Of course, being married to a Greater Cincinnati native, he has to put up with some cynicism.
“(Laura) still doesn’t believe they’re any good,” Knowles said. “Typical, I suspect, of a Cincy girl who grew up surrounded by people begging for them to win and ending up being labeled as Bungles. The perennial underachievers label seems to be ingrained in the locals.”
Still, he knows the 2015 Bengals team is something special, and that’s got him pumped.
“(Andy) Dalton has a very different look this season and he’s been so consistent,” Knowles said. “If the Bengals don’t get to within an inch of the Super Bowl – it’s devastating. Don’t get me talking about it. Let’s just get there first and focus on Sunday, shall we?”
Of course, Knowles said he knows the real reason the Bengals have had such good fortunes these past several years.
“I blame the rise purely on my timing of being a supporter, obviously,” he said.
Find the Tim and Tom NFL podcast at http://www.stitcher.com/podcast/tim-and-tom-talk-nfl and on Twitter at @timandtomnfl.
Are you thinking of heading to London in 2016 to watch the Bengals play at Wembley Stadium? Knowles has some advice for "Yanks" hoping to catch a Bengals game across the pond.
“Save $25 a week,” he advised. “That’s your flight sorted. Keep directly in contact with the @Whodey_UK Twitter feed and the blog for details on tickets and the @NFLUK feed for formal arrangements.
"We are trying to source a 'section' of the stadium for the (Bengals) fans and I assure every fan that we will make this truly exceptional on our end," he said. "But don’t try to do anything until January as the season tickets situation will be firmed up then.”
Here's some other advice straight from Knowles:
- Forget trying to find direct flights from Cincy to London. Since the game is in October, there will be plenty of connecting flights. But make sure you’re doing the connecting flight in the states rather than in Europe. There may be nothing worse than having jet lag, going through customs, and then connecting to another flight.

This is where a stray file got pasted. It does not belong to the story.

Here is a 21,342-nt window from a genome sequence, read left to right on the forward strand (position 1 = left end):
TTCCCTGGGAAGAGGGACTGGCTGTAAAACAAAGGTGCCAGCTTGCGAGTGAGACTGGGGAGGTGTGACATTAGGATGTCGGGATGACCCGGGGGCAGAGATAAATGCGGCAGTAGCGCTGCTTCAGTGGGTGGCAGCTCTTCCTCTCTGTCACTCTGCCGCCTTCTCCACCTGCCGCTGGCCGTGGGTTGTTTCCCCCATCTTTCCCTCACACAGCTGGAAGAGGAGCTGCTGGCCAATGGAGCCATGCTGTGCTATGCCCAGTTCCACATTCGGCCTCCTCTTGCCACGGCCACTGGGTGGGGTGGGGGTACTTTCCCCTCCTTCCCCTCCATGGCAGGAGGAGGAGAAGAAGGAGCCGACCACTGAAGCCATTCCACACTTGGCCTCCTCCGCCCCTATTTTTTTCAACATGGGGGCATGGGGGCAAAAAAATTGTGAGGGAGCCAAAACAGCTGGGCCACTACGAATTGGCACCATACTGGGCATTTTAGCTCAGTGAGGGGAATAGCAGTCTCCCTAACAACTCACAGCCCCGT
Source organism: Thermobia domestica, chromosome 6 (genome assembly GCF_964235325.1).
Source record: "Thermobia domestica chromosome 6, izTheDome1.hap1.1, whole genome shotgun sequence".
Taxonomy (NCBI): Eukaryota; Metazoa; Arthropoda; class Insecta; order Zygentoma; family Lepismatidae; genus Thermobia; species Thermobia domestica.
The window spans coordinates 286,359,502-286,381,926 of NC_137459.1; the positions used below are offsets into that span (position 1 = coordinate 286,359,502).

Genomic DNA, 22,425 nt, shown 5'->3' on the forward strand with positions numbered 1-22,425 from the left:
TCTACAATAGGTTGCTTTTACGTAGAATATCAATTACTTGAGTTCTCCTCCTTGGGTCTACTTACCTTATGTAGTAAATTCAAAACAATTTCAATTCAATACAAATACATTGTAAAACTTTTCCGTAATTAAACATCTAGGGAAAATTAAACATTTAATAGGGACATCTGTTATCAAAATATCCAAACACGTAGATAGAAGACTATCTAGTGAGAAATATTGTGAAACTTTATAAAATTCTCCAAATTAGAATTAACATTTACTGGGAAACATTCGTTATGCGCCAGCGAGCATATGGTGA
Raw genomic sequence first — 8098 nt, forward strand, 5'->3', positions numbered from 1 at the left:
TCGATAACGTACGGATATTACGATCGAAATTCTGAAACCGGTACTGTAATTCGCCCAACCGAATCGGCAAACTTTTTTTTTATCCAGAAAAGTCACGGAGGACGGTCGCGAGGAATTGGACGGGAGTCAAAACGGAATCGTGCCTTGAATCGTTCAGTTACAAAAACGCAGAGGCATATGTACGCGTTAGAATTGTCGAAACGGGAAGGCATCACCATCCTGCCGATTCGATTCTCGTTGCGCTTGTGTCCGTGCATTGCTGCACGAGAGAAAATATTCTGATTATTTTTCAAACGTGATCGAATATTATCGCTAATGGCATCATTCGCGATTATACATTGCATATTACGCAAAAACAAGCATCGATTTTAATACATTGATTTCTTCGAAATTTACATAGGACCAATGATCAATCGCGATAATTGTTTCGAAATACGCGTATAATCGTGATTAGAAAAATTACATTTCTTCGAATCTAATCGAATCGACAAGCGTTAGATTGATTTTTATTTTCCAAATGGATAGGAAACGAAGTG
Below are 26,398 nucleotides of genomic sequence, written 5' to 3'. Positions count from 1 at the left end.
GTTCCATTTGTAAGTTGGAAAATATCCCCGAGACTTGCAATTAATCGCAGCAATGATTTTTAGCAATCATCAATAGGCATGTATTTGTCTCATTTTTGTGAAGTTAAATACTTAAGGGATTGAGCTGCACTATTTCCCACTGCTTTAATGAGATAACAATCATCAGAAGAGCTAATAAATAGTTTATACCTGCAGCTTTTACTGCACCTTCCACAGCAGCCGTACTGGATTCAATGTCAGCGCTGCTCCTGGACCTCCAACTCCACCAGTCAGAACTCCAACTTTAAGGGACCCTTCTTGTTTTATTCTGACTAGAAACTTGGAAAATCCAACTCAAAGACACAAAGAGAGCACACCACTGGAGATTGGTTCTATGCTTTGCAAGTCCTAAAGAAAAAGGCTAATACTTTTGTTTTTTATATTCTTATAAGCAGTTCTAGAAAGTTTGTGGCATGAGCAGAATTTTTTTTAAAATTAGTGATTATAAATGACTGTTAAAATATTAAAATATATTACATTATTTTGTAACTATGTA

- Take an extra day if you can. Jet lag might just ruin your clarity of the trip if you don’t get a day to adjust and sort the sleep out.
- London is expensive to stay in. Get familiar with well-known hotels and plan ahead on the accommodations. A large amount of hotels in central London that look very period and pretty on the outside are awful on the inside. Don’t fall for the pictures. You want a decent bed.
- Make it the trip of a lifetime. Get off the beaten path. Take the week, go and see the real parts of London and make sure you get your advice from people who know the real city. I have worked in the city for 15 years on and off. Don’t fall for the Leicester Square and Piccadilly Circus stuff. The place is amazing.
- There is no “tailgate” so to speak of, so it’s much more commercial when you get here. And beer will be more expensive than at Paul Brown Stadium. We will be looking at venues for fan meets on the three days leading up to the event and I might even source some local events near to me.
- London public transportation is world-class, so make the most of it – but don’t shout too loud on it. We are quite a miserable bunch and not everyone wants to hear about how you pronounce Leicester!
- Not everyone eats fish and chips. We don’t have bowler hats. We are not prudes.
- At all costs, make sure you embrace the real culture. Eat an English breakfast. Drink tea. Make sure you find a genuine place to eat a Sunday roast.
- Remember, it’s our language and we respect you in your nation, so the same courtesy applies. “WOOO!” and “HOOO!” are confined to the areas around sporting arenas. They are not for the bus. Or the pub.
- Some words that you may have seen printed on the back of bar staffs’ uniforms at the Pub at Rookwood are real swear words here. Please don’t shout at people, “Are you a w***er mate?” You’ll just get into a fight.
- Don’t try to say "bollocks." It’s about as cringe-worthy as us trying to say “route.”
- Drink responsibly. Nah, actually, don’t. Just remember what I said about shouting in the pub.